Thankfully, with all the sophisticated treatments and advanced technology available today, more and more pediatric brain tumor patients are becoming pediatric brain tumor survivors and experiencing life after brain tumor.
Unfortunately, though along with some of these aggressive, life saving treatments, there is also price to pay.
Many pediatric brain tumor patients pay the high price of brain damage and a decrease in cognitive functioning.
Before Bethany’s brain tumor surgery she appeared to be a totally typical two year old.
After undergoing surgery to remove her tumor, suffering a stroke, and experiencing a multitude of other life threatening complications, Bethany was no longer the same little toddler that she was before.
In fact, Bethany became a totally different person and would never, ever again be the same person she was before.
The physical damage done to her brain and the emotional damage caused by the never-ending traumatic, painful, and frightening experiences took a major toll on Bethany’s physical and mental health.
Post brain tumor surgery she functioned almost like a newborn infant. She needed to re-learn just about everything from sitting up to walking and talking.
Today, fifteen years later, I’m happy to say that Bethany was able to learn to sit up, walk, run, and feed herself again.
But her cognitive and emotional functioning has been evaluated as a two- six year old.
She is partially blind in both eyes.
She has been diagnosed with autism and brain injury.
She suffers with a chronically uncontrolled and debilitating seizure disorder.
She has an extremely limited vocabulary and her speech is difficult to understand.
She displays symptoms of Post Traumatic Stress Disorder.
She has Bi-Polar like symptoms
And she suffers with occasional aggressive outbursts.
I’d say she paid a pretty high price.
Wouldn’t you agree?
Life after brain tumor became all about helping Bethany regain the use of her right arm, hand, and leg, encouraging her to talk and/or communicate in any way possible, helping her adjust to being blind on the right sides of both eyes, constantly being on high alert because of her never ending seizures, desperately seeking any treatment that would stop her seizures all to no avail…ever, and dealing with angry, aggressive behavior.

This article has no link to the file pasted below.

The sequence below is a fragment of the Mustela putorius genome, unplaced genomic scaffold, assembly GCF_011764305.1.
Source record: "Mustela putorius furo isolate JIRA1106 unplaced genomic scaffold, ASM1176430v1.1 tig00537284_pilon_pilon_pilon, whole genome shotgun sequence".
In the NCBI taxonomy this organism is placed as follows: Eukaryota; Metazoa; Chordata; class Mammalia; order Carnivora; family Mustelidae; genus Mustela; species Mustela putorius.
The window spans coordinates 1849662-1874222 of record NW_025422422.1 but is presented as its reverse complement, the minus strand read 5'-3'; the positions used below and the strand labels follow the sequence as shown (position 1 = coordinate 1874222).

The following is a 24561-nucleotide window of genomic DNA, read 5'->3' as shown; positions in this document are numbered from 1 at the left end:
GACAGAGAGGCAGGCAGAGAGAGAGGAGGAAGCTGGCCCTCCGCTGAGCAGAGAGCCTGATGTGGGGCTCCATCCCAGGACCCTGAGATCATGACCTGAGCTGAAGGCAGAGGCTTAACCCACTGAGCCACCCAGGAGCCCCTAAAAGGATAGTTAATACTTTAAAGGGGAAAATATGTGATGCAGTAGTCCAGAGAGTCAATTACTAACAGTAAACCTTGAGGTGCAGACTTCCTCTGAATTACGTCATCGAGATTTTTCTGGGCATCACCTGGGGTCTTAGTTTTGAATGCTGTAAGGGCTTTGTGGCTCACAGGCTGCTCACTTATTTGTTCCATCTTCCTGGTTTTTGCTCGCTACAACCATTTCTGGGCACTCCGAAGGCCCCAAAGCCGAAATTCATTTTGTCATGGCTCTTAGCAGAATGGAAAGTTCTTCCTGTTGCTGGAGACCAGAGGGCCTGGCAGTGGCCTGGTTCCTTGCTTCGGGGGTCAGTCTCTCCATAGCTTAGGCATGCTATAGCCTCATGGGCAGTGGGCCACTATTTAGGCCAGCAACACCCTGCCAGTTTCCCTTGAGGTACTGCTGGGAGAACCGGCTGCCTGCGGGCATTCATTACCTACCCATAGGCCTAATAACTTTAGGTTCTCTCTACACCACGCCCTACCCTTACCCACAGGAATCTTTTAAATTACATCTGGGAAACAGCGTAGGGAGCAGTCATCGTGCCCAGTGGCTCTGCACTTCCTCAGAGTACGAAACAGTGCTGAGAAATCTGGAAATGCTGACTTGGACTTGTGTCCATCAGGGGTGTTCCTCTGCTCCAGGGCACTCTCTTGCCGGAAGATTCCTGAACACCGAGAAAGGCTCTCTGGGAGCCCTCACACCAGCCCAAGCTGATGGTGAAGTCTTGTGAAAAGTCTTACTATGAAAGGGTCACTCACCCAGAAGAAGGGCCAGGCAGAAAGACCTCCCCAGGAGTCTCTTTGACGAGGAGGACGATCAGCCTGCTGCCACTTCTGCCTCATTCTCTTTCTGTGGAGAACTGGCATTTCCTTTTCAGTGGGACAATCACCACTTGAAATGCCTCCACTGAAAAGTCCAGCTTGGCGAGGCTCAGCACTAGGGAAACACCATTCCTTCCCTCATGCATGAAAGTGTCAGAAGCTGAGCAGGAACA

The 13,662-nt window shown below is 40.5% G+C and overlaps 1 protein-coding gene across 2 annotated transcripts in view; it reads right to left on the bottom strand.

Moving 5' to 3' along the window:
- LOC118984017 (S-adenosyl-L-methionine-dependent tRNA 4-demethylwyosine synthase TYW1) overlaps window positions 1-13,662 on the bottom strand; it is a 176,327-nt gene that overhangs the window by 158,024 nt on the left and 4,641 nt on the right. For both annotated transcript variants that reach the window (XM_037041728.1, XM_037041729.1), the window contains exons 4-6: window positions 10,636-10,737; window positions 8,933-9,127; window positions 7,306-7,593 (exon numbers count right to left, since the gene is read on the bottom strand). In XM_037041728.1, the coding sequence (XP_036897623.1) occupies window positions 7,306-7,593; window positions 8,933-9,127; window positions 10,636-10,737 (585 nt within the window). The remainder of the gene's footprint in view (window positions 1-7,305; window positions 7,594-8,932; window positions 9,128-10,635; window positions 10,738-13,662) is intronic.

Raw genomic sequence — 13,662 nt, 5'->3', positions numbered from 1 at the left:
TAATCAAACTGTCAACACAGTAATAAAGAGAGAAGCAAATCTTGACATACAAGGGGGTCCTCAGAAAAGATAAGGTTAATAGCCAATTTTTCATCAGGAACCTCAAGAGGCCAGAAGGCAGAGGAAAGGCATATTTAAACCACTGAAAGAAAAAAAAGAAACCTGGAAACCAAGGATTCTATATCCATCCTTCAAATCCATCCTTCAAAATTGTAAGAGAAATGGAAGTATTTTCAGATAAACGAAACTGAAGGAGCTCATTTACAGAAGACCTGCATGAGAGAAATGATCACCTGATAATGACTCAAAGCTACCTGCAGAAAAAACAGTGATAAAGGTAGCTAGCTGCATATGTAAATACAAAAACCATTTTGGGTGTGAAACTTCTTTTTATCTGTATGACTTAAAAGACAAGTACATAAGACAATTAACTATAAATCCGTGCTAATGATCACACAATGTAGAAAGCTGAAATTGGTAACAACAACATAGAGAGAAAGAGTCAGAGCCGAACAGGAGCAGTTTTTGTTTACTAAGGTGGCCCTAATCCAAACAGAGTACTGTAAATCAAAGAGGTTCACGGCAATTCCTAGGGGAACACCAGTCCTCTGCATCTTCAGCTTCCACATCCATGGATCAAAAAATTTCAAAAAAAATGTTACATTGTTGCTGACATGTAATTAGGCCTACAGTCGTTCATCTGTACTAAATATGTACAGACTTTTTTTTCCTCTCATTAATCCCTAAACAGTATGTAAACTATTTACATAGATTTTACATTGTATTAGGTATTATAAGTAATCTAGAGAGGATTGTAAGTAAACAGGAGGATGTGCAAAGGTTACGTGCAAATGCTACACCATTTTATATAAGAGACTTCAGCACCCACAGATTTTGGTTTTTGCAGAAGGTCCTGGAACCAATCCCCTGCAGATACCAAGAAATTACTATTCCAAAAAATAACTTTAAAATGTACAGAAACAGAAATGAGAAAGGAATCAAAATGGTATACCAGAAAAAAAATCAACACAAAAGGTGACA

And so Life after brain tumor became life full of speech therapy, occupational therapy, physical therapy, special education, IEP meetings, sign language lessons, behavior evaluations, following pointless behavior plans, the Ketogenic diet, the Modified Atkins diet, the GFCF diet, neurology and neurosurgery visits, brain tumor clinic appointments, annual MRI’s, EEG’s and quite a few visits to several Ronald McDonald Houses in NY and Boston!
Life after brain tumor has been stressful, exhausting, nerve wracking, depressing, disappointing, heartbreaking, and tragic.
I would give anything, if I could turn back time and somehow prevent my daughter from ever having had a brain tumor and experiencing so much suffering and loss.
But despite all that…
Life after brain tumor has also been delightful, encouraging, hopeful, happy, joyful, exciting, exhilarating, inspiring and blessed!
*This post contains affiliate links. Thanks if you decide to purchase an item from one of these links!*
Not too long ago it was thought that the brain was a fixed and unchanging “machine.” Find out in the book, Brain That Changes Itself, how new research on neuroplasticity has proved that our brains are actually to a certain extent, capable of “healing” and rewiring themselves!
The brain is an amazing and interesting machine that is always working, even when we are asleep! Your Daily Brain, shows us all the strange and sensational ways in which our brains work!
Reduce the stress on your brain by listening to Bach on My Brain.